Mother and child

Yes. A father can obtain custody, and a mother can lose custody, even if both parents are fit parents.

There are many myths and misconceptions about child custody. Here is a short list:

  • Mothers will have an advantage in a custody case, especially if the child is a toddler or younger
  • Mothers cannot lose custody unless they are found to be "unfit"
  • Fathers will likely have alternating weekends, or some form of parenting time (visitation), that is less than the mother's time
  • Mothers will not have to pay child support
  • Only the noncustodial parent will have to pay child support -- the custodial parent cannot be ordered to pay child support

The law presumes that each parent is fit. "Fitness" in the child custody context generally has more to do with that individual parent, and that parent's time and relationship with the child, than it has to do with child custody between parents. In other words, an unfit parent is someone who poses some sort of safety risk to their child, resulting in severe restrictions and limitations on their contact with a child. Since it is presumed that each parent is a fit parent, neither parent has an advantage over the other parent simply because they are fit.

It is unconstitutional for a judge to prioritize custody to one parent over another based on that parent's gender. There is still a perception that some judges will lean towards the mother having more time with younger children, especially if they are breastfeeding, but that is changing. Oklahoma law prioritizes shared parenting, so many judges are encouraging the mother to pump breast milk for the child's time with the father, but breastfeeding is not being used as a reason to limit the father's parenting time. 

Unless there is a question of parental fitness for one or both parents, child custody contests are comparative and situational. In other words, the child's "best interests" will be based on what each parent has to offer the child, and how each parent treats the other parent. The standards of the case will vary from case to case. In one case, a parent may obtain custody because they live closer to and have access to superior schools and hospitals than the other parent. In another case, a parent who lives by the school and hospital may lose custody because they work nights and weekends and are unavailable.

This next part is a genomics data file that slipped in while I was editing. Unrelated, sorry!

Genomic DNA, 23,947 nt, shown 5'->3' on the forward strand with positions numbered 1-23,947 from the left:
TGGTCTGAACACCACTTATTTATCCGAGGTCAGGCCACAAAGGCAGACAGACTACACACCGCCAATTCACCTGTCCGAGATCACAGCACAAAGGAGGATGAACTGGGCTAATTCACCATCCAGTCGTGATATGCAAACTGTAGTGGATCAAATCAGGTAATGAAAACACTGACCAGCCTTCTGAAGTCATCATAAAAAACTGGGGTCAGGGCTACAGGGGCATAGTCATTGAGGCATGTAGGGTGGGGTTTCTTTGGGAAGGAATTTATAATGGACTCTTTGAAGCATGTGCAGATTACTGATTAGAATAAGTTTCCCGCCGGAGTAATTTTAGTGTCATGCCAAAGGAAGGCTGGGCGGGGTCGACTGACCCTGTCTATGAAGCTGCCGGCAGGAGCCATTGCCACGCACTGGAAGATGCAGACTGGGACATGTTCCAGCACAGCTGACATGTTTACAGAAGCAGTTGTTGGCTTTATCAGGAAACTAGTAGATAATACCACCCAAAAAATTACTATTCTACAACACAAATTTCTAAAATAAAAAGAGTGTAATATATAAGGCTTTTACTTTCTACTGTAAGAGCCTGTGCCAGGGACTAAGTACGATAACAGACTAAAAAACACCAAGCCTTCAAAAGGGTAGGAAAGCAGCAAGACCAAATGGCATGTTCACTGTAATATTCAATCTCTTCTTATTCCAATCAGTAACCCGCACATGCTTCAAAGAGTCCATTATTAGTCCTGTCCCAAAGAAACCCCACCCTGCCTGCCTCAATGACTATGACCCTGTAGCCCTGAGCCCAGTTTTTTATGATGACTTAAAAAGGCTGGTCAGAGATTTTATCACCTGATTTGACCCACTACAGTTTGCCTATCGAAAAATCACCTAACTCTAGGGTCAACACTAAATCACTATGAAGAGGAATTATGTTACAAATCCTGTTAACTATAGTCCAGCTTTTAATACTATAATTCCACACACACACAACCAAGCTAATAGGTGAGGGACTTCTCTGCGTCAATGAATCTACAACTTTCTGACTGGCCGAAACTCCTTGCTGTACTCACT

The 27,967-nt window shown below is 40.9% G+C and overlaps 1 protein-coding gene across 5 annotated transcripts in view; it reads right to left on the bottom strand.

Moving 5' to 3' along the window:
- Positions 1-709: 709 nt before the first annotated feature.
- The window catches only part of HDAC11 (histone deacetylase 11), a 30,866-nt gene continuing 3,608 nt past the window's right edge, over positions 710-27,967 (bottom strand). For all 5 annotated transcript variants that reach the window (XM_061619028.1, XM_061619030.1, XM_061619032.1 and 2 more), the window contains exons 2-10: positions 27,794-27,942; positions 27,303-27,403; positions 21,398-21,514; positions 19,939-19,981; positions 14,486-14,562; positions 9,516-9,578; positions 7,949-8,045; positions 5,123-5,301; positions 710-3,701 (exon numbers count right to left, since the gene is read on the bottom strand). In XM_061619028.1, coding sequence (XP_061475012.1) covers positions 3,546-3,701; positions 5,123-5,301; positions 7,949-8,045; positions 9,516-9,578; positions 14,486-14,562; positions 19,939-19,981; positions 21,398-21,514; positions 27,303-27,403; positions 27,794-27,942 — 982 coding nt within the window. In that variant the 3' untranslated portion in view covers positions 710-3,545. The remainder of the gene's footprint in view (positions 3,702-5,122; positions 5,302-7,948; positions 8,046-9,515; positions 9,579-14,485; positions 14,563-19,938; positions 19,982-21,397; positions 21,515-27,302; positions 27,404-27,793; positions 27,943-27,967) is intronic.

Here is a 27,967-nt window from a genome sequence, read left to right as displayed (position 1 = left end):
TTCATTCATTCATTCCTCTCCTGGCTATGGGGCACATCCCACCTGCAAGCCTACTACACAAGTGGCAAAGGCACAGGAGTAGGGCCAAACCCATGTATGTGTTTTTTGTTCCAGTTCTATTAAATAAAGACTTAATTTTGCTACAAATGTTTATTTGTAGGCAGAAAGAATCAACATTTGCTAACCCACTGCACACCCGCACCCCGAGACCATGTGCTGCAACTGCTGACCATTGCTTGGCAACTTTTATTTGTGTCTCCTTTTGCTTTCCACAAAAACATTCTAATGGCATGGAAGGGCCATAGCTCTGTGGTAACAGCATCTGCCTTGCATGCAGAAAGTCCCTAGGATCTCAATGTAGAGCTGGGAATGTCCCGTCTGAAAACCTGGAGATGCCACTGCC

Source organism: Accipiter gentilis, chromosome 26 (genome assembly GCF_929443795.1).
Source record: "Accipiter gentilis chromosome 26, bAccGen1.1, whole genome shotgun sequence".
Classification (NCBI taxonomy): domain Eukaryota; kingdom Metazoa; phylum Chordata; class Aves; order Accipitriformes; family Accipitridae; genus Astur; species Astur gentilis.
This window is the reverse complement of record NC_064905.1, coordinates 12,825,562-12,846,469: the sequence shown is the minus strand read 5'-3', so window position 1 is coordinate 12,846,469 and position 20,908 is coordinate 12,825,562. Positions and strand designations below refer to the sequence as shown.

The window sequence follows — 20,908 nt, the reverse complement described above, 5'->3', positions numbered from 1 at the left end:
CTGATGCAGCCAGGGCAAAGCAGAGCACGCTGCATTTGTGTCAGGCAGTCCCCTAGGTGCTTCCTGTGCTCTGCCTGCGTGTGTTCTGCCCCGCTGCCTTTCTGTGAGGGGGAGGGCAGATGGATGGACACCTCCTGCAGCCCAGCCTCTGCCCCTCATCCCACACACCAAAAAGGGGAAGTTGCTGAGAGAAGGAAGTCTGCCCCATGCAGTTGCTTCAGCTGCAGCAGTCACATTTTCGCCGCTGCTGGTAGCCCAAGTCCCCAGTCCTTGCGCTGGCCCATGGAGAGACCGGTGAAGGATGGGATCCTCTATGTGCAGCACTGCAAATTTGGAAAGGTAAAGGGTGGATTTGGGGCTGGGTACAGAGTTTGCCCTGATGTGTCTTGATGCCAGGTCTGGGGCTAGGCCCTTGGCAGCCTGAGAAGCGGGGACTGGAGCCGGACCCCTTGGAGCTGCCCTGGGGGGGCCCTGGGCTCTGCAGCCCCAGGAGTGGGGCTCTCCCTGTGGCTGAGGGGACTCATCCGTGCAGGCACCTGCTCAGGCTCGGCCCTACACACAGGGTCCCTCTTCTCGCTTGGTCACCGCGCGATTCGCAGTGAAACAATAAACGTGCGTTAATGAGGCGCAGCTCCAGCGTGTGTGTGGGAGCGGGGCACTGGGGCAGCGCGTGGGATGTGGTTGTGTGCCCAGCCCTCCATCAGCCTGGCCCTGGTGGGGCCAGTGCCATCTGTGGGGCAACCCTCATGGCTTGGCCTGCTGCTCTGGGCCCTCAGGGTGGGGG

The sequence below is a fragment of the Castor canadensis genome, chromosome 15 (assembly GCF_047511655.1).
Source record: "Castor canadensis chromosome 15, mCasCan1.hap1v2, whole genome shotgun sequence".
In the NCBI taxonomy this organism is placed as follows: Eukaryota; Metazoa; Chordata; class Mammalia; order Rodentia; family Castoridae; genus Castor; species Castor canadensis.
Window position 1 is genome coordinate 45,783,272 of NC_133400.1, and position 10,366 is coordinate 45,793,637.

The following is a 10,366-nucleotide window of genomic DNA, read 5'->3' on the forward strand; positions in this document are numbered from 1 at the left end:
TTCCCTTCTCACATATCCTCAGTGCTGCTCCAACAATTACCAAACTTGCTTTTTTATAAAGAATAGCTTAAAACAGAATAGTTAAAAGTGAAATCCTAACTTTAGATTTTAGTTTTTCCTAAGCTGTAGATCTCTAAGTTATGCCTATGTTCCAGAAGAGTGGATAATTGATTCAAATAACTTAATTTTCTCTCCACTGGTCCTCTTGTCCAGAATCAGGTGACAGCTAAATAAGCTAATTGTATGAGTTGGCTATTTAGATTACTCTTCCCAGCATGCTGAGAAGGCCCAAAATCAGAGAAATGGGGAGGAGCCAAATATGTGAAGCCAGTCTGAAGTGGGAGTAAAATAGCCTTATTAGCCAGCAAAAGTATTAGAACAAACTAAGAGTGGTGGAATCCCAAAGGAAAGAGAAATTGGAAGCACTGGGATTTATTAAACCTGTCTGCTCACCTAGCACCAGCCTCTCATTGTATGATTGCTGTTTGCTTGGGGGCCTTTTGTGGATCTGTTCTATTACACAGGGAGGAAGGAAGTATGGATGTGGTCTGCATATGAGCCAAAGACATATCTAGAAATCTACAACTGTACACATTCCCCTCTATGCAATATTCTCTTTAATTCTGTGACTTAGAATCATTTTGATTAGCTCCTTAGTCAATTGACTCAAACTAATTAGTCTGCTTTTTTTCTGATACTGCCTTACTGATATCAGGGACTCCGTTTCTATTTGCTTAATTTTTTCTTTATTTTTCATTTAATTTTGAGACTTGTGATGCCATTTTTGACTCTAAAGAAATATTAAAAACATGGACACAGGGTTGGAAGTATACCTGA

When all things are equal, the judge is supposed to assess which parent is most likely to encourage a relationship between the child and the other parent. One way this assessment is made is by viewing which parent follows the court's orders (and which parent does not). Oklahoma's appellate courts have upheld changes in custody that were made due to one parent not following court orders and interfering with the other parent's time and relationship with the child. 

Child support has more to do with each parent's respective income and parenting time. When parents have equal time, the parent with the highest income is the child support obligor, even if that parent has custody. It is possible for a parent having demonstrably more time with a child than the other parent to still be the child support obligor (payor), depending on each parent's income. 

Neither parent can afford to take anything for granted. In a child custody dispute, each parent has to work hard to make their best presentation to the court about why they should have maximum parenting time.